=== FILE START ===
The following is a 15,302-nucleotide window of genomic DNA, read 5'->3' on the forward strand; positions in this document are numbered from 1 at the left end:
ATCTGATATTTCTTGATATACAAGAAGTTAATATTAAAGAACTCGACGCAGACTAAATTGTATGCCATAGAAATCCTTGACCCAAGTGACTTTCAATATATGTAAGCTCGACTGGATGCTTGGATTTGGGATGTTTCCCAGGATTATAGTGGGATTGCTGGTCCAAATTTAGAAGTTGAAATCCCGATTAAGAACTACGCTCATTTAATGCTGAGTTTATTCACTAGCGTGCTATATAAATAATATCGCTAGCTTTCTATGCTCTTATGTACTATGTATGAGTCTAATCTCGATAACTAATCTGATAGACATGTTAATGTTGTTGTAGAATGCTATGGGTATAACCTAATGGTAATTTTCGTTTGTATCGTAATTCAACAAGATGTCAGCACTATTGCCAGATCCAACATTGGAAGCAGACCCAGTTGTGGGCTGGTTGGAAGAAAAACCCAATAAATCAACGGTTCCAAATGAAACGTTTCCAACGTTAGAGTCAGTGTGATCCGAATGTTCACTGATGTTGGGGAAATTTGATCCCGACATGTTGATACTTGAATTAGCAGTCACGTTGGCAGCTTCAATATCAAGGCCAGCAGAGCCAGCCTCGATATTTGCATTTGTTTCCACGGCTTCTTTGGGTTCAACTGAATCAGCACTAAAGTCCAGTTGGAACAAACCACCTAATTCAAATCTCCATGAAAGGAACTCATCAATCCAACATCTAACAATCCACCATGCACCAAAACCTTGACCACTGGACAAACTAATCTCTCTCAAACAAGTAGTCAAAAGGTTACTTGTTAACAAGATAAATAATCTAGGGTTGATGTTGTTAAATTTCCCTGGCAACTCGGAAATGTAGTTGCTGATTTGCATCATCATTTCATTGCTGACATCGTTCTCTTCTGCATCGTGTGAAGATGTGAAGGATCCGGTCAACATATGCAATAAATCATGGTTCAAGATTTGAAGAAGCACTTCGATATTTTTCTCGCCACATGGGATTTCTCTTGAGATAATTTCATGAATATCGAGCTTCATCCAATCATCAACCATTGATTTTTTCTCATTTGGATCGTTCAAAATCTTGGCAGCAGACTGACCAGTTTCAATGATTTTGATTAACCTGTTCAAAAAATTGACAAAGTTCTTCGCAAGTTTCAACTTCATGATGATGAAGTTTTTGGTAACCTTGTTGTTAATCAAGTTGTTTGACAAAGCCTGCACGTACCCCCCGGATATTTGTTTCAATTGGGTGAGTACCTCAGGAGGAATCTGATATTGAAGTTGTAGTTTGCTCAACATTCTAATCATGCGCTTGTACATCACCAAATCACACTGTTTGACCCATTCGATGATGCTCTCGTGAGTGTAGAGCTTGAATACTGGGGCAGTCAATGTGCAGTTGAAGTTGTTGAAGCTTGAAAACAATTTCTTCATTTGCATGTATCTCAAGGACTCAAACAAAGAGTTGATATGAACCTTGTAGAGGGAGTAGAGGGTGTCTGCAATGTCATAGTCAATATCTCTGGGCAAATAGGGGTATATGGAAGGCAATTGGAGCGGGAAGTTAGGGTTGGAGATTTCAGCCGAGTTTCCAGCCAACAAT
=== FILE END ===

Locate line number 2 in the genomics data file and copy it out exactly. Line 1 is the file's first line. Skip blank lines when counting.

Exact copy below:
ATCTGATATTTCTTGATATACAAGAAGTTAATATTAAAGAACTCGACGCAGACTAAATTGTATGCCATAGAAATCCTTGACCCAAGTGACTTTCAATATATGTAAGCTCGACTGGATGCTTGGATTTGGGATGTTTCCCAGGATTATAGTGGGATTGCTGGTCCAAATTTAGAAGTTGAAATCCCGATTAAGAACTACGCTCATTTAATGCTGAGTTTATTCACTAGCGTGCTATATAAATAATATCGCTAGCTTTCTATGCTCTTATGTACTATGTATGAGTCTAATCTCGATAACTAATCTGATAGACATGTTAATGTTGTTGTAGAATGCTATGGGTATAACCTAATGGTAATTTTCGTTTGTATCGTAATTCAACAAGATGTCAGCACTATTGCCAGATCCAACATTGGAAGCAGACCCAGTTGTGGGCTGGTTGGAAGAAAAACCCAATAAATCAACGGTTCCAAATGAAACGTTTCCAACGTTAGAGTCAGTGTGATCCGAATGTTCACTGATGTTGGGGAAATTTGATCCCGACATGTTGATACTTGAATTAGCAGTCACGTTGGCAGCTTCAATATCAAGGCCAGCAGAGCCAGCCTCGATATTTGCATTTGTTTCCACGGCTTCTTTGGGTTCAACTGAATCAGCACTAAAGTCCAGTTGGAACAAACCACCTAATTCAAATCTCCATGAAAGGAACTCATCAATCCAACATCTAACAATCCACCATGCACCAAAACCTTGACCACTGGACAAACTAATCTCTCTCAAACAAGTAGTCAAAAGGTTACTTGTTAACAAGATAAATAATCTAGGGTTGATGTTGTTAAATTTCCCTGGCAACTCGGAAATGTAGTTGCTGATTTGCATCATCATTTCATTGCTGACATCGTTCTCTTCTGCATCGTGTGAAGATGTGAAGGATCCGGTCAACATATGCAATAAATCATGGTTCAAGATTTGAAGAAGCACTTCGATATTTTTCTCGCCACATGGGATTTCTCTTGAGATAATTTCATGAATATCGAGCTTCATCCAATCATCAACCATTGATTTTTTCTCATTTGGATCGTTCAAAATCTTGGCAGCAGACTGACCAGTTTCAATGATTTTGATTAACCTGTTCAAAAAATTGACAAAGTTCTTCGCAAGTTTCAACTTCATGATGATGAAGTTTTTGGTAACCTTGTTGTTAATCAAGTTGTTTGACAAAGCCTGCACGTACCCCCCGGATATTTGTTTCAATTGGGTGAGTACCTCAGGAGGAATCTGATATTGAAGTTGTAGTTTGCTCAACATTCTAATCATGCGCTTGTACATCACCAAATCACACTGTTTGACCCATTCGATGATGCTCTCGTGAGTGTAGAGCTTGAATACTGGGGCAGTCAATGTGCAGTTGAAGTTGTTGAAGCTTGAAAACAATTTCTTCATTTGCATGTATCTCAAGGACTCAAACAAAGAGTTGATATGAACCTTGTAGAGGGAGTAGAGGGTGTCTGCAATGTCATAGTCAATATCTCTGGGCAAATAGGGGTATATGGAAGGCAATTGGAGCGGGAAGTTAGGGTTGGAGATTTCAGCCGAGTTTCCAGCCAACAAT